A: A properly fitted saddle is comfortable in a more or less level position – it doesn’t need to be tipped excessively forward or back. It carries most of your weight on the bones to the rear of your pelvis, directly under your butt cheeks. It relieves pressure on the soft tissue at the front of your crotch, and has a narrow enough nose to avoid chafing your thighs.
There’s no one saddle that ticks all these boxes for every rider – it’s about finding a company whose saddle shape works nicely for your unique snowflake bottom. It takes some trial and error, but once you find a manufacturer whose saddles work well for you it’s likely that various different saddles from their range will work for your various styles of riding.
Q: What is the proper positioning for myself on the saddle and the saddle
on the bike? What should my body position be?
A: The question of saddle position is hard to answer succinctly – your saddle can be moved up and down, as well as forward and back, and the answer can get very technical quickly. All riders can benefit from a professional bike fit and serious cyclists, riding frequently and far, should certainly have their saddle position set by a trained bike fitter. If your saddle is in the wrong position your knees will hurt. How and where they hurt will give clues as to where the saddle needs to be moved, so make mental notes and share them with your bike fitter.
Casual riders should set their saddle so that their leg is almost straight at the bottom of the pedal stroke. On most bikes this will mean you can only touch the ground with your toes, which is why most casual riders keep their saddles too low. But try it higher! You’ll be faster and more comfortable. Note that if you start to hyperextend your knees or rock in the saddle to reach the pedals, you’ve gone too high.
Forward/back position is harder to adjust yourself but it’s basically about deciding where you want your body weight to be – forward over the pedals or back and relaxed? A secret tip is that moving your saddle back can take pressure off your hands because it moves your body weight back, like a skier going into a tuck.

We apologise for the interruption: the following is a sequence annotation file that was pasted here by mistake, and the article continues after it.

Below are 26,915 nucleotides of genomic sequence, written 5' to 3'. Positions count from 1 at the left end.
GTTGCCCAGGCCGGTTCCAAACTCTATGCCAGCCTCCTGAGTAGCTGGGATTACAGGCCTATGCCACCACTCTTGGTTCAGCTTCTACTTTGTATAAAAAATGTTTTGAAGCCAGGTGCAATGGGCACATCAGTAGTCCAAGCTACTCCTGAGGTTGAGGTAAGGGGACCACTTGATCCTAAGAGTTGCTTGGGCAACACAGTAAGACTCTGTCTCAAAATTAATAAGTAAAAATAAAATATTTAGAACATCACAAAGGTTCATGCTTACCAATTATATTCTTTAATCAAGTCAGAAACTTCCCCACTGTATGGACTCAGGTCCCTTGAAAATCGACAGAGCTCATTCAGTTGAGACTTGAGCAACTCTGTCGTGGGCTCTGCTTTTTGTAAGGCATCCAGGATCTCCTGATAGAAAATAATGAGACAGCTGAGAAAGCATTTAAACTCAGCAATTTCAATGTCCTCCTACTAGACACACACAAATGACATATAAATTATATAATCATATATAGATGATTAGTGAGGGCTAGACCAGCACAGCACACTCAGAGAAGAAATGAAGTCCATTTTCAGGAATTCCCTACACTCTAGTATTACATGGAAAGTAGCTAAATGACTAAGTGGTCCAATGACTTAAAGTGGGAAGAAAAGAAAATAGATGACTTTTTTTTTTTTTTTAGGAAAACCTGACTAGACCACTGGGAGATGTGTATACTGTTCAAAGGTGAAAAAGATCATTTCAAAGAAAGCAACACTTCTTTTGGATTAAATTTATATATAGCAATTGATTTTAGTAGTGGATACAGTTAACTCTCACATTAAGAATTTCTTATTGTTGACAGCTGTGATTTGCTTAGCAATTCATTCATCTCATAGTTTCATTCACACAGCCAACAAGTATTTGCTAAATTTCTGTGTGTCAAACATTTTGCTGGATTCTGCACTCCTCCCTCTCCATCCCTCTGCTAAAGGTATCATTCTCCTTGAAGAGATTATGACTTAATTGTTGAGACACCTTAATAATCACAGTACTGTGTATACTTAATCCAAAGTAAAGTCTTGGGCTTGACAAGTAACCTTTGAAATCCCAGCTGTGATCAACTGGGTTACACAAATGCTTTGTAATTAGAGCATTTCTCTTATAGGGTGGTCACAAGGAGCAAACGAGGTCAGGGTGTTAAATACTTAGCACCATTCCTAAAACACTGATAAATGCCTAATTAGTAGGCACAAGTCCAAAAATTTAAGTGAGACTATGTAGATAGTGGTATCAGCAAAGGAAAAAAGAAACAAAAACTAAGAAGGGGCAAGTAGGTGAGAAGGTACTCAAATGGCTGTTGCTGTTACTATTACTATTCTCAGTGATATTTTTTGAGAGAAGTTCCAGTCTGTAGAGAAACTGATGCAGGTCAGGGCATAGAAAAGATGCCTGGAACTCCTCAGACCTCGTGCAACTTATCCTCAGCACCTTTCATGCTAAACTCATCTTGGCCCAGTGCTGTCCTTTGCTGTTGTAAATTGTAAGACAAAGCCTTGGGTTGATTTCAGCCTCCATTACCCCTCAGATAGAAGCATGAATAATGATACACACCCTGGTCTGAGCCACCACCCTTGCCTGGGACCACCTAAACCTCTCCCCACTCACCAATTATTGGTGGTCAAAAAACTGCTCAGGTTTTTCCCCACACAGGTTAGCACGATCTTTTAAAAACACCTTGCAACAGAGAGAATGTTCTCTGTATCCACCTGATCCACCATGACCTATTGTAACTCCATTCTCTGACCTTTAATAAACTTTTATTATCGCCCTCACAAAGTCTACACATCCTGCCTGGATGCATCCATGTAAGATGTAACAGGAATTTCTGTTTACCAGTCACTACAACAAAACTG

Note that some fit problems are due to ‘point discomfort’ – do you have the wrong saddle, the wrong grips or handlebars, the wrong shoes? Some problems are due to ‘bike fit’ – where are the saddle and bars located in space, and how is your body weight distributed on the bike? Point discomfort is usually (but not always) fairly localized, whereas fit issues can cause radiating discomfort through your joints, limbs, and back.
Q: Anything you’d like to add?
A: Riding a bike is a feast for the senses – wind in your face, heart pumping, the world sweeping by – and pelvic discomfort is not on the menu. It is well worth the time and effort to make sure you have the right saddle in the right position.
If you’re not feeling good on your bike find a good bike shop with supportive, knowledgeable staff or a good bike fitter who also offers a comprehensive selection of saddles. Sidesaddle offers affordable, accessible fitting services for all kinds of cyclists from beginners to dedicated athletes, as well as a Saddle Library that allows you to try saddles before you buy. But there are many competent, caring people working in bike fit, and some physiotherapists even offer bike fitting as an insurable service which can be covered if you have benefits.
All of the points I’ve raised can be complemented by generally taking good care of your crotch. Wear clean bike shorts, avoid sitting around all day in the sweaty underwear your wore on your ride to work, use chamois butter to reduce chafing, and rest when you’re sore. Most importantly, trust your body and listen to it.
Great thanks to Andrea from Sidesaddle for answering these questions for me. Hopefully this will help some of you out there who maybe aren’t sure if your saddle is working for you or not. I, for one, am so happy to have gotten a new saddle for Jenny to get me out riding for longer and in more comfort.
Already my butt feels better, I don’t get pain or numbness, and even the knee pain I was experiencing is gone. If you are anywhere even remotely close to Vancouver, I recommend taking the time and going in to Sidesaddle to get properly fitted. Shred on, ladies!